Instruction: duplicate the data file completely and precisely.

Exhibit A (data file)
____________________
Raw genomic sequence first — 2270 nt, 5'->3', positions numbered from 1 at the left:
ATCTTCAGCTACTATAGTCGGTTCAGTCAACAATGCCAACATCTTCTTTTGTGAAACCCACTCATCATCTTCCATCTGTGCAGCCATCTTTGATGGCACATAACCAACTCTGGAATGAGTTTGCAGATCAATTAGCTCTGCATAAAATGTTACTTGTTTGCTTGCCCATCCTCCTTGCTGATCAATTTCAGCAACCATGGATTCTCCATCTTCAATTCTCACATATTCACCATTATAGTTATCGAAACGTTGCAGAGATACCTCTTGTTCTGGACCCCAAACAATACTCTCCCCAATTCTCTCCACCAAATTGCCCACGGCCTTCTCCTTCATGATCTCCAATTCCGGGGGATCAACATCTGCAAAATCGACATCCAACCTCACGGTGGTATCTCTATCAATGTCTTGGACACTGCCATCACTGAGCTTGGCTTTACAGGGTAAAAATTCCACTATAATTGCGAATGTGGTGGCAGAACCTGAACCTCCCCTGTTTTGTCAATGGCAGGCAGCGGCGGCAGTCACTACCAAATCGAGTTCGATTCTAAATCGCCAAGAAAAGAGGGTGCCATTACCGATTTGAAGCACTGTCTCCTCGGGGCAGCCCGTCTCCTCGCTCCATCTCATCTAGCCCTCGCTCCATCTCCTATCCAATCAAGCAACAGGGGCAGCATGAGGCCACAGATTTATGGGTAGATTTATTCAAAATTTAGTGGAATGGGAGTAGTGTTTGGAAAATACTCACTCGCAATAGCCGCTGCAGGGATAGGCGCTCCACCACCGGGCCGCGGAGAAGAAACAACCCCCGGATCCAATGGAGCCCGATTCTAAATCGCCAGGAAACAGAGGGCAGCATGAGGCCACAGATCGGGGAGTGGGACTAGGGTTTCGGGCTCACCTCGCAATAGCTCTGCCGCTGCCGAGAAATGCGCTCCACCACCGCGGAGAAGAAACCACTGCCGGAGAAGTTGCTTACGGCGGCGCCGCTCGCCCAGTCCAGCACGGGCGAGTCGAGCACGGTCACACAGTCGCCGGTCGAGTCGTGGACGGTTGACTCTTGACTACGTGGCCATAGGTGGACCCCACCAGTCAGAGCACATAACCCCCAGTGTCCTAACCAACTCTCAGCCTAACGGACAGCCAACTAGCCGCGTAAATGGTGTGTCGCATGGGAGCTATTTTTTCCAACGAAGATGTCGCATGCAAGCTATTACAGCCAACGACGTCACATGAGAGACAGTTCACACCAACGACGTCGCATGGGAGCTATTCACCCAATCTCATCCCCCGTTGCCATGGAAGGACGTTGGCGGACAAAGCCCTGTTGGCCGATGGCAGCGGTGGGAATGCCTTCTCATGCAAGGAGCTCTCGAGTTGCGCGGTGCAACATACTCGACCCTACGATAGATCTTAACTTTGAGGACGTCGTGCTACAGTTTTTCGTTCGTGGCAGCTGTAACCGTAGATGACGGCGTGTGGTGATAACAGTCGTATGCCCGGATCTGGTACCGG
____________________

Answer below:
Raw genomic sequence first — 2270 nt, 5'->3', positions numbered from 1 at the left:
ATCTTCAGCTACTATAGTCGGTTCAGTCAACAATGCCAACATCTTCTTTTGTGAAACCCACTCATCATCTTCCATCTGTGCAGCCATCTTTGATGGCACATAACCAACTCTGGAATGAGTTTGCAGATCAATTAGCTCTGCATAAAATGTTACTTGTTTGCTTGCCCATCCTCCTTGCTGATCAATTTCAGCAACCATGGATTCTCCATCTTCAATTCTCACATATTCACCATTATAGTTATCGAAACGTTGCAGAGATACCTCTTGTTCTGGACCCCAAACAATACTCTCCCCAATTCTCTCCACCAAATTGCCCACGGCCTTCTCCTTCATGATCTCCAATTCCGGGGGATCAACATCTGCAAAATCGACATCCAACCTCACGGTGGTATCTCTATCAATGTCTTGGACACTGCCATCACTGAGCTTGGCTTTACAGGGTAAAAATTCCACTATAATTGCGAATGTGGTGGCAGAACCTGAACCTCCCCTGTTTTGTCAATGGCAGGCAGCGGCGGCAGTCACTACCAAATCGAGTTCGATTCTAAATCGCCAAGAAAAGAGGGTGCCATTACCGATTTGAAGCACTGTCTCCTCGGGGCAGCCCGTCTCCTCGCTCCATCTCATCTAGCCCTCGCTCCATCTCCTATCCAATCAAGCAACAGGGGCAGCATGAGGCCACAGATTTATGGGTAGATTTATTCAAAATTTAGTGGAATGGGAGTAGTGTTTGGAAAATACTCACTCGCAATAGCCGCTGCAGGGATAGGCGCTCCACCACCGGGCCGCGGAGAAGAAACAACCCCCGGATCCAATGGAGCCCGATTCTAAATCGCCAGGAAACAGAGGGCAGCATGAGGCCACAGATCGGGGAGTGGGACTAGGGTTTCGGGCTCACCTCGCAATAGCTCTGCCGCTGCCGAGAAATGCGCTCCACCACCGCGGAGAAGAAACCACTGCCGGAGAAGTTGCTTACGGCGGCGCCGCTCGCCCAGTCCAGCACGGGCGAGTCGAGCACGGTCACACAGTCGCCGGTCGAGTCGTGGACGGTTGACTCTTGACTACGTGGCCATAGGTGGACCCCACCAGTCAGAGCACATAACCCCCAGTGTCCTAACCAACTCTCAGCCTAACGGACAGCCAACTAGCCGCGTAAATGGTGTGTCGCATGGGAGCTATTTTTTCCAACGAAGATGTCGCATGCAAGCTATTACAGCCAACGACGTCACATGAGAGACAGTTCACACCAACGACGTCGCATGGGAGCTATTCACCCAATCTCATCCCCCGTTGCCATGGAAGGACGTTGGCGGACAAAGCCCTGTTGGCCGATGGCAGCGGTGGGAATGCCTTCTCATGCAAGGAGCTCTCGAGTTGCGCGGTGCAACATACTCGACCCTACGATAGATCTTAACTTTGAGGACGTCGTGCTACAGTTTTTCGTTCGTGGCAGCTGTAACCGTAGATGACGGCGTGTGGTGATAACAGTCGTATGCCCGGATCTGGTACCGG